Facebom: A targeted bruteforce tool poses a serious threat to individuals and enterprises

Author: Editorial Team

Recently, “teamkelvinsecteam’, one of the most active hacking groups released Facebom on a deep web forum; Facebom is an individualized brute force software targeting Facebook. Due to the targeted nature of this tool, the GroupSense research team believes Facebom poses a threat to individuals and enterprises alike.

So what if everyone’s Facebook account gets hacked?

You may be wondering why you’re reading a blog about a Facebook password cracking tool when you’ve got business cyber risk to manage, so I’ll get straight to the point. Most people within and outside of your business have a Facebook profile. In fact, Facebook has 2.27 billion users and adds 500,000 new users every day (that’s 6 new profiles per second).

It is likely your enterprise team members are connected to each other and communicate via the FaceBook Messenger app. Given that Facebook appears to be a harmless medium to communicate –  and unless you employ an effective content filter, CASB, and MDM solution –  is outside the purview of many enterprise security programs. Attackers could utilize this channel to perform corporate espionage, phishing, and even data exfiltration.

It’s a complex problem, and it starts with your employees, customers, partners and their (Facebook) passwords. Here are some areas where effective use of Facebom could impact your organization:

Malware / Ransomware distribution

Hacked accounts can be used to deliver weaponized PDFs or dangerous links that contain malware or ransomware to an individual’s Facebook contacts.

Password Re-Use

Because login credentials are often hard to remember, people have a natural tendency to use the same usernames and passwords for many things. This means that some of the passwords exposed using this brute force tool may also be the same password your employees use to access their corporate email, secure servers, or other services tied to your organization.

Credential Stuffing

Credential stuffing attacks make it easy and efficient for hackers to use bots to launch high-speed login attempts against a website. With password re-use, the success rate goes up. What web-based logins on your domain would make a great target for credential stuffing attacks?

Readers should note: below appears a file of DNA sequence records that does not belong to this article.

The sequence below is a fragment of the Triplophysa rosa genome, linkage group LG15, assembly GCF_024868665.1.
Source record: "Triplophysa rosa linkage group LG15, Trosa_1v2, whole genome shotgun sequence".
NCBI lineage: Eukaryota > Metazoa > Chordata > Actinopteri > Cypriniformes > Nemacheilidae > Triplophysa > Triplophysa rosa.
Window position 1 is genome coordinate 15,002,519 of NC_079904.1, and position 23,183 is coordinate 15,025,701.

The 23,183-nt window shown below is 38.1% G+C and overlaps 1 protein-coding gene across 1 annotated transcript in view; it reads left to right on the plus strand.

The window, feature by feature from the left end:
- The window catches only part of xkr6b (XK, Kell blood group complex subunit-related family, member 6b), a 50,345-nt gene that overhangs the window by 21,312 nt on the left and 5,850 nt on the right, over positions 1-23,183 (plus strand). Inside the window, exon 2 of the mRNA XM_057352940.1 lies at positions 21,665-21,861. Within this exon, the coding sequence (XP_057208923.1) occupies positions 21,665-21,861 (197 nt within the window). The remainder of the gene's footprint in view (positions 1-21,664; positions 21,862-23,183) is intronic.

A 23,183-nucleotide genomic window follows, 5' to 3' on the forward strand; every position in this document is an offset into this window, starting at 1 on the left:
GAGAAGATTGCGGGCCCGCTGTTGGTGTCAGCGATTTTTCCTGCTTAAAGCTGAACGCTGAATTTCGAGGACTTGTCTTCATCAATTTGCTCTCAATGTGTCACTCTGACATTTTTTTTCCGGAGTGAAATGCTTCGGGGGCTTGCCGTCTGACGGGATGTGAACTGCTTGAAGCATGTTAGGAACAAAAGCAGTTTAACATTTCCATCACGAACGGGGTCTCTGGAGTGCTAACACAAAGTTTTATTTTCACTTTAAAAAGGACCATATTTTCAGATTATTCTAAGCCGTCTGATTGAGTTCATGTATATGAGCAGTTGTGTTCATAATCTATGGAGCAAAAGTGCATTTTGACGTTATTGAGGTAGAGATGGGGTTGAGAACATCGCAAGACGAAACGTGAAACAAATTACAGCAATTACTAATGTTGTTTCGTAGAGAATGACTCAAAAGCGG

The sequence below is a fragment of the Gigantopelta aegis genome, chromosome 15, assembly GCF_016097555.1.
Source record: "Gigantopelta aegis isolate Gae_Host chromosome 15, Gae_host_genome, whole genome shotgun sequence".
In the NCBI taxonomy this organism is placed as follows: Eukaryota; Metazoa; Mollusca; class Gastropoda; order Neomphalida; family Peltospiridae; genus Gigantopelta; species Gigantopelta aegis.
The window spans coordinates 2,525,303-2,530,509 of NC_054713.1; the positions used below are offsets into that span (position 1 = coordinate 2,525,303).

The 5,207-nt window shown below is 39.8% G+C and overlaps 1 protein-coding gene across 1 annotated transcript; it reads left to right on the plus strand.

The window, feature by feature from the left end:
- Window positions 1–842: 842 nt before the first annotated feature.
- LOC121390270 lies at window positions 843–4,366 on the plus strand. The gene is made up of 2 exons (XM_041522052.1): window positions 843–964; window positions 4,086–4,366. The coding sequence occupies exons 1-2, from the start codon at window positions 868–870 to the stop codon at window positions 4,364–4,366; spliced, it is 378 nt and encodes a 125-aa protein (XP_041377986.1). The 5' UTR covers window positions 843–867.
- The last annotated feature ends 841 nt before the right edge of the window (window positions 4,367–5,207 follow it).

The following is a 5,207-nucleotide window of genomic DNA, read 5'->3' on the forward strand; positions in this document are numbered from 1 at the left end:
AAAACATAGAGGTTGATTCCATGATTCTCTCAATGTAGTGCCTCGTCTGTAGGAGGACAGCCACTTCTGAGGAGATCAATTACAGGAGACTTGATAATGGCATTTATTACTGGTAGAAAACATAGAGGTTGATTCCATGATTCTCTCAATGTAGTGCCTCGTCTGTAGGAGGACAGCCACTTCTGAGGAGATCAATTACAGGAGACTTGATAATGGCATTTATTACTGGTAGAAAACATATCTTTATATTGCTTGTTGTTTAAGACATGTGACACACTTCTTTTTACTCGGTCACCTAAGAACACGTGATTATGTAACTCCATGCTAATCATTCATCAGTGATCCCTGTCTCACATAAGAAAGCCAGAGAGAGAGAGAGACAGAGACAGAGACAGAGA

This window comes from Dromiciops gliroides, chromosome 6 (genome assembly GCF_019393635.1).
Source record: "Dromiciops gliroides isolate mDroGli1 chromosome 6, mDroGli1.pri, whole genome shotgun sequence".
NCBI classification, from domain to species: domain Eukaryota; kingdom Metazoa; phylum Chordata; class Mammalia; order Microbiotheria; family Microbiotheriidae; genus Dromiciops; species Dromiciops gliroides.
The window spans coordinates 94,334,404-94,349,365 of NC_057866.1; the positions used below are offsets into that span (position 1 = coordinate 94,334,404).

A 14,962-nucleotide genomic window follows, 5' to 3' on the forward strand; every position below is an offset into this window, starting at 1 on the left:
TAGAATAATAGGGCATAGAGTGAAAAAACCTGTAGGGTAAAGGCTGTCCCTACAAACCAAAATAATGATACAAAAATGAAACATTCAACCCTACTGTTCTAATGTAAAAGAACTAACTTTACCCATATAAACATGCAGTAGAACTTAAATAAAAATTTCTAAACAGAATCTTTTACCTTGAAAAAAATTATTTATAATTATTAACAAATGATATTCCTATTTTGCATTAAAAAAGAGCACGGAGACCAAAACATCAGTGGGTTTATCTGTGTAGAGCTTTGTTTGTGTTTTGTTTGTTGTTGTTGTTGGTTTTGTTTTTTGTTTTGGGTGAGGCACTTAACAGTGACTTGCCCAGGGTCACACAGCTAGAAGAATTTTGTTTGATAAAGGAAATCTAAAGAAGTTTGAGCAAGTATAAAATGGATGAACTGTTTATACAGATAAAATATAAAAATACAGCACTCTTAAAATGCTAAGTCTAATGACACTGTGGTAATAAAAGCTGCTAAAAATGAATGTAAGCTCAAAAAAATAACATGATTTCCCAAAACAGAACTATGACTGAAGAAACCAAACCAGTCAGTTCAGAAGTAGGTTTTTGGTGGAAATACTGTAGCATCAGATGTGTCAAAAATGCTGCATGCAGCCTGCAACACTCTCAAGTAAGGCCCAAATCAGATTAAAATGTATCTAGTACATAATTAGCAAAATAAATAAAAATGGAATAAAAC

Phishing / Whaling

Attackers have been wildly successful in using social media to gather information about an individual in order to build highly targeted, believable, and hard to detect campaigns to extract money from organizations. With access to Facebook accounts, attackers can freely mine for this information, aiding their phishing campaigns.

Hijacked profiles

Once a threat actor has cracked the password, they control that user account. Hijacked accounts can be used to propagate fake news and accelerate disinformation campaigns aimed at influencing public discourse.  Check out our recent research to learn more about this.

Sign into other application with Facebook credentials

Many applications rely on Facebook credentials for their own authentication, which means that once a Facebook account is hijacked, the threat actor also has the ability to log into any other applications that make use of the Facebook credentials as their method for authentication.

What we found

The section below describes additional detail and screenshots demonstrating the findings.


About the source: Raid Forums is an English-speaking community and platform for sharing database dumps, leaks, cracked accounts, and tutorials for schemes. Hacking is an encouraged topic while carding is banned. Threat actors are using this forum for exchanging and trading corporate data and user accounts.

About the incident: “teamkelvinsecteam” describes a tool for brute forcing Facebook passwords and refer to its location at GitHub: https://github.com/Oseid/Facebom.

About the target: Facebook


Figure 1: In the screenshot above, we can see the software targeting a specific email in order to breach the password. There is a word list that contains a huge number of possible words which have to match the victim’s password.

Figure 2: This screenshot shows some options for how to set up the brute force – #1 Facebook ID (target); #2 Word list – (list with specific words); #3. Optional feature – proxy setup. #4 Specify target (Facebook Profile URL to get the victim’s ID). At the bottom of the page, the author left a GitHub link providing a free download of the tool.


The ease with which social media accounts can be hacked, coupled with their far-reaching impact, make them an attractive target for threat actors and a huge risk vector for your organization. Below are steps your organization can take to mitigate the threat.

Strong password policies
Multi-factor authentication everywhere
Security awareness training
Monitoring for breached credentials
Web Content Filtering
Cloud access broker solutions (CASB)
Mobile device management (MDM)

Wondering if you’ve already been impacted? Use our lookup tool, which contains nearly 12 billion records, to see if your email address has been compromised in a data breach.